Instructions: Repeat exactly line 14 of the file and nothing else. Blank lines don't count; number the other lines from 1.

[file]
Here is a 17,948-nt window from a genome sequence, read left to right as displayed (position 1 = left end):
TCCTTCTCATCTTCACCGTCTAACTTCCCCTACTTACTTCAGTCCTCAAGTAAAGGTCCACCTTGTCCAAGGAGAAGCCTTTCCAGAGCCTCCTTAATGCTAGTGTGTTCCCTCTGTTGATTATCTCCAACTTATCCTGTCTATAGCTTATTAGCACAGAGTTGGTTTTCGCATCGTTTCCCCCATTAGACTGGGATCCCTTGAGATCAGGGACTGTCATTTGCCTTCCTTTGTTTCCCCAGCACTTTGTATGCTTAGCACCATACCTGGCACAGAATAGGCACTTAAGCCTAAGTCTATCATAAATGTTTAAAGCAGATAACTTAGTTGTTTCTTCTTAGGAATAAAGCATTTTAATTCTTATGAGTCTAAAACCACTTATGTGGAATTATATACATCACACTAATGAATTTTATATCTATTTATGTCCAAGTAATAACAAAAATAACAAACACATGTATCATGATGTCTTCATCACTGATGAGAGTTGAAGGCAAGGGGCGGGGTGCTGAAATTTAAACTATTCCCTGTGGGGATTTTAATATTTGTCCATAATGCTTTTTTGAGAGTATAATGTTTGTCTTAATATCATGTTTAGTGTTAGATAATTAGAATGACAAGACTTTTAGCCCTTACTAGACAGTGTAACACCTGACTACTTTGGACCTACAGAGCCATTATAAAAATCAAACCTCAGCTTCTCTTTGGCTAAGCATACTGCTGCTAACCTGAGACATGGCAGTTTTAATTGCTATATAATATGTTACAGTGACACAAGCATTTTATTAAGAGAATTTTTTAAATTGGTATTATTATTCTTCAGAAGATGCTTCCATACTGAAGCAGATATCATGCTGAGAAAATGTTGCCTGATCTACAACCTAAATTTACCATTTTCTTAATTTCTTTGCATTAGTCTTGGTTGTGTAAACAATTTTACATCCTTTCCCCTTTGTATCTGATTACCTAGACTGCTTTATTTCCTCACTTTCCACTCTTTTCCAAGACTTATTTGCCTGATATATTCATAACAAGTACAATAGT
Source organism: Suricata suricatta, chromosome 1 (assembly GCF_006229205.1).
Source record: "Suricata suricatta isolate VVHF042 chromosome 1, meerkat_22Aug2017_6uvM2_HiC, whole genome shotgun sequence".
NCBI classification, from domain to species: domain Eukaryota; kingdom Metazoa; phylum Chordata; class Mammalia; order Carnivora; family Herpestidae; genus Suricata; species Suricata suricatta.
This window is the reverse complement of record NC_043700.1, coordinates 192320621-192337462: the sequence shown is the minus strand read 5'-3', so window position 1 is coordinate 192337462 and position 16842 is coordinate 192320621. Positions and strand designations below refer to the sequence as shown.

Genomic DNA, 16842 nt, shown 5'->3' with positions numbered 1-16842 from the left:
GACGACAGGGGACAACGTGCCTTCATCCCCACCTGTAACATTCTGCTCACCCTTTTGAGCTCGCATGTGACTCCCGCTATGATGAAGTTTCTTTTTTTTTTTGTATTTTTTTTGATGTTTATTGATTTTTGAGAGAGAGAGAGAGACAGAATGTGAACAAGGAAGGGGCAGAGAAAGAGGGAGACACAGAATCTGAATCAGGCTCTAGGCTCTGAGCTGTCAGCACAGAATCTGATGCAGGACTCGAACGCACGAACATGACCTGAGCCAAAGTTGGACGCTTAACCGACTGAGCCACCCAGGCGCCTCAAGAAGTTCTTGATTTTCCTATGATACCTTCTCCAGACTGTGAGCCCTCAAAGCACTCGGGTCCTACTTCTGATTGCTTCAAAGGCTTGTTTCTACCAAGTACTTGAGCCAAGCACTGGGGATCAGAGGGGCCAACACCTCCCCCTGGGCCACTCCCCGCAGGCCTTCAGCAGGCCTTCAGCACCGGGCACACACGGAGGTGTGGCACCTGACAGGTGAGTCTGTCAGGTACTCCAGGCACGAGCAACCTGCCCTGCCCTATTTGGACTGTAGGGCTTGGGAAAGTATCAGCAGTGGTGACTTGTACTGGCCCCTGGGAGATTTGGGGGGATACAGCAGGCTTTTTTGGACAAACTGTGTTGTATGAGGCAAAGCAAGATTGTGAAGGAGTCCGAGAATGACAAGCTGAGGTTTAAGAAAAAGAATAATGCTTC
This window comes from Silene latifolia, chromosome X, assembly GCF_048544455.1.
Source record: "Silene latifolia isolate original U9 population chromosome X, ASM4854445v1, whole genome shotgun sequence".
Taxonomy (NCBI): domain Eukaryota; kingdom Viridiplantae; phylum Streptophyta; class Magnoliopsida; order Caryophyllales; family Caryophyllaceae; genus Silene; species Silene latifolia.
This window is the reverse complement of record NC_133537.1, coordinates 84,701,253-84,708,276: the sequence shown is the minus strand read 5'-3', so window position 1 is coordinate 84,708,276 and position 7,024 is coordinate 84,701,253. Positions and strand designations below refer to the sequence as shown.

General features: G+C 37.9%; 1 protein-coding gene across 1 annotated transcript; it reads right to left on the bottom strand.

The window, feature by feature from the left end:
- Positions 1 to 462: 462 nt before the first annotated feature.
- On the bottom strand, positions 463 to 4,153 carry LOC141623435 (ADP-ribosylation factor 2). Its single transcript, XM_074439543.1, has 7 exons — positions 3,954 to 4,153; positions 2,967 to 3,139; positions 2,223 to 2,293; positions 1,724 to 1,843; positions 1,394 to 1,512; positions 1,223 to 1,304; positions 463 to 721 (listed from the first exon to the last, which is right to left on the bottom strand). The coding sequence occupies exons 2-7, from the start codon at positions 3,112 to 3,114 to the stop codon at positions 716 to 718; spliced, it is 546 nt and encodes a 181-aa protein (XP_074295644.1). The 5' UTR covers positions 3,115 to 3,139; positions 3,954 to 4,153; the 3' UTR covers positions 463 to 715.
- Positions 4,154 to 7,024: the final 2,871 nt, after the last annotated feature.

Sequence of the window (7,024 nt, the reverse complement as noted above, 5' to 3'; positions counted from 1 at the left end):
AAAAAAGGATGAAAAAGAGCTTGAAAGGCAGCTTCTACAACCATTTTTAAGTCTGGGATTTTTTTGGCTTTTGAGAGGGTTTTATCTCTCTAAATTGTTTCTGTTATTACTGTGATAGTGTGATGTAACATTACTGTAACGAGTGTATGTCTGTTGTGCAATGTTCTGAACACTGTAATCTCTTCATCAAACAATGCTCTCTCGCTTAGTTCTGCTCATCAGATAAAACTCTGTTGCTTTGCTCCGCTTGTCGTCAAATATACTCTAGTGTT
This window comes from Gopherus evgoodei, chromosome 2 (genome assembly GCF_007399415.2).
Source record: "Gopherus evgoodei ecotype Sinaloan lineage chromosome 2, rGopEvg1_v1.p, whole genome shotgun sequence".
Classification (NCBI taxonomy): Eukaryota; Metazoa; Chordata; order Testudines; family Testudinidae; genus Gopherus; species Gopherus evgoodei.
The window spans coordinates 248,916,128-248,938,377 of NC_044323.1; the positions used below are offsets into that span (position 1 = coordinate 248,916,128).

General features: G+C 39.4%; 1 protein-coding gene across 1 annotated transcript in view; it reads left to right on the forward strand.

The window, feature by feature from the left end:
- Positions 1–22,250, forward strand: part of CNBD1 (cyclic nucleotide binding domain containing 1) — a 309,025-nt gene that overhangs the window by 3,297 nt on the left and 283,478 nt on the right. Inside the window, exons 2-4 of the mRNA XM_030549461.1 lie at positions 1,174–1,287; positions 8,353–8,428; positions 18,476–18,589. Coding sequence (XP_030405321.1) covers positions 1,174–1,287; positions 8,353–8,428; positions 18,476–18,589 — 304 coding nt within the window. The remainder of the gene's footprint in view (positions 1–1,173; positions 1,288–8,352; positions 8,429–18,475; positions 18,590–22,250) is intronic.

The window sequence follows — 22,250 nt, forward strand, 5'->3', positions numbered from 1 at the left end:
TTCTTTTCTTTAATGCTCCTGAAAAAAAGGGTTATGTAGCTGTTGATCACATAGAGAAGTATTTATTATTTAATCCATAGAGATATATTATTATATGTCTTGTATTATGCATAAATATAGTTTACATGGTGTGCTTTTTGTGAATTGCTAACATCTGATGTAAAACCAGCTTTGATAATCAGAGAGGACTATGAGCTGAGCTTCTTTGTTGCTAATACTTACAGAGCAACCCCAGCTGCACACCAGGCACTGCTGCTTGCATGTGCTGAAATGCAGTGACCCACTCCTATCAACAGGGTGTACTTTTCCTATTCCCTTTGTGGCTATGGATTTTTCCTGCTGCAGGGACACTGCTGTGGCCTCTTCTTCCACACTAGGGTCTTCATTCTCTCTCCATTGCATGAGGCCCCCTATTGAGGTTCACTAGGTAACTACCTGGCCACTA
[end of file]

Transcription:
The window, feature by feature from the left end: